Fast development of the x-ray facilities and experimental techniques allows studying the x-ray induced dynamics of complex molecules with ultra-high temporal and spatial resolution using advanced x-ray spectroscopy methods. Growing experimental interest requires already now theoretical simulations on a high accuracy level in order to model complex x-ray processes in free molecules and liquids. Theoretical background for various processes under x-ray excitation, including pump-probe spectroscopy techniques, was initially developed in our group and applied to studies of atoms and molecules. In the present project we plan to use high performance computers at NAISS for highly accurate simulations of the electron-nuclear dynamics of quantum systems with application to various pump-probe schemes.
The numerical methods proposed in the project combine quantum and classical approaches, including fully quantum description of the nuclear motion and ab initio, TDDFT, ROCIS and DFT/ROCIS methods for the electronic structure simulations. Sufficient part of the project is devoted to modelling of the nuclear wave packet dynamics in multidimensional space. In the present project we plan to use a well optimized home-made codes eSPec, XRAMP and VCRAM developed for the solution of the complex dynamical problems on x-ray transitions. The software was tested on multi-core clusters and successfully applied for studies of small molecular systems (isolated molecules).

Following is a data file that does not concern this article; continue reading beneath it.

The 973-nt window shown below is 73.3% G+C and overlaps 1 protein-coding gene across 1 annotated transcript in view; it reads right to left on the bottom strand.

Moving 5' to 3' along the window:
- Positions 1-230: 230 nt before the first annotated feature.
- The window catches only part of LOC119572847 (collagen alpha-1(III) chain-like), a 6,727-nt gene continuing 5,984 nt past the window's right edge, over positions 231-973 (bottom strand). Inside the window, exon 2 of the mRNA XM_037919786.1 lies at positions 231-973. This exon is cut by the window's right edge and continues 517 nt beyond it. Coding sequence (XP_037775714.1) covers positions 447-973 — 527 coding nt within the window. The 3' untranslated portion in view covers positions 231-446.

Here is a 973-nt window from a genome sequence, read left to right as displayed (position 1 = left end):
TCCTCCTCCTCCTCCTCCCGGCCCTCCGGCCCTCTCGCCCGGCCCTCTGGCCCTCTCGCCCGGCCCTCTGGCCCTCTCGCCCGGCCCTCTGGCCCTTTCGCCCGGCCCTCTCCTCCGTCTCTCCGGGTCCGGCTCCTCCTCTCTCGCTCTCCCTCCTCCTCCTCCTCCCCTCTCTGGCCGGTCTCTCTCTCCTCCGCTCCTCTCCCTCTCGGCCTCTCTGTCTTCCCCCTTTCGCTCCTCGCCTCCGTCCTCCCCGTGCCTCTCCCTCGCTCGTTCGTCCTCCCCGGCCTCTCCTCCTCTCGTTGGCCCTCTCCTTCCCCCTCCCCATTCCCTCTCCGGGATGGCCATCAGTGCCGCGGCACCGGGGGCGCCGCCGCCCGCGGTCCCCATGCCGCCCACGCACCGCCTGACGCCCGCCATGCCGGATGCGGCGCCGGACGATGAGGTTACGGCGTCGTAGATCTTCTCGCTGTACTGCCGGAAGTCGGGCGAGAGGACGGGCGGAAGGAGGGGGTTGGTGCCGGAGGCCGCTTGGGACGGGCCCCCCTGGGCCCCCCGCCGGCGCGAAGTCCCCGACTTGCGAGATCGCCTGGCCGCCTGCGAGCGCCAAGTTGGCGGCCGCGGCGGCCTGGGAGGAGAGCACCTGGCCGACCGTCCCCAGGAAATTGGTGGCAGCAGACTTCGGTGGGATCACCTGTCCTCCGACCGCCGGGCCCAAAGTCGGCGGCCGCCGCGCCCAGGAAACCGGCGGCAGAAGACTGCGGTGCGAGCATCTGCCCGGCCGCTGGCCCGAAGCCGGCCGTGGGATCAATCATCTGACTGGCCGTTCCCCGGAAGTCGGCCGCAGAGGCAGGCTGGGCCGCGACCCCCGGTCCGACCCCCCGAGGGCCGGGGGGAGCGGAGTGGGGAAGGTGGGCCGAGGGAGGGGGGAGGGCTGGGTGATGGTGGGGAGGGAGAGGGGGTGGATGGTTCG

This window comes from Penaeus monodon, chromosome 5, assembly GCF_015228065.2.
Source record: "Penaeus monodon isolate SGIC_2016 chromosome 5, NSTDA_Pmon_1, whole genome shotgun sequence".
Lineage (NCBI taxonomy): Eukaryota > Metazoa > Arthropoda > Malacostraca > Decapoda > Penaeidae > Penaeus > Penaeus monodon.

Recently we developed new protocols for using the developed software and numerical algorithm for computation of x-ray emission spectra (in both linear and nonlinear regimes), which were tested on our own local workstation using small quantum systems. In the present proposal, we plan to extend our simulations for much more complex object, namely real liquid targets, which will be represented as large molecular clusters. To attack this problem we plan to use the standard quantum chemical packages (ORCA, OpenMolcas, Gaussian, and VeloxChem) for multidimensional simulation of the potential energy surfaces, along with own software (XRAMP, eSPec, and VCRAM) for accurate quantum calculations of the nuclear dynamics for liquid water and methanol (linear case) and SF6 and H2O (nonlinear regime). For this large-scale calculation use of high performance multi-core computations are unavoidable. Due to this we apply for use of Darder and Tetralith (see details in the Resource Usage below). Our coming results are highly awaited to support present experimental activities of our collaborators from high-resolution X-ray spectroscopy VERITAS beamline @ MAX IV (Lund, Sweden) and SQS beamline @ The European XFEL and FLASH II (Hamburg, Germany).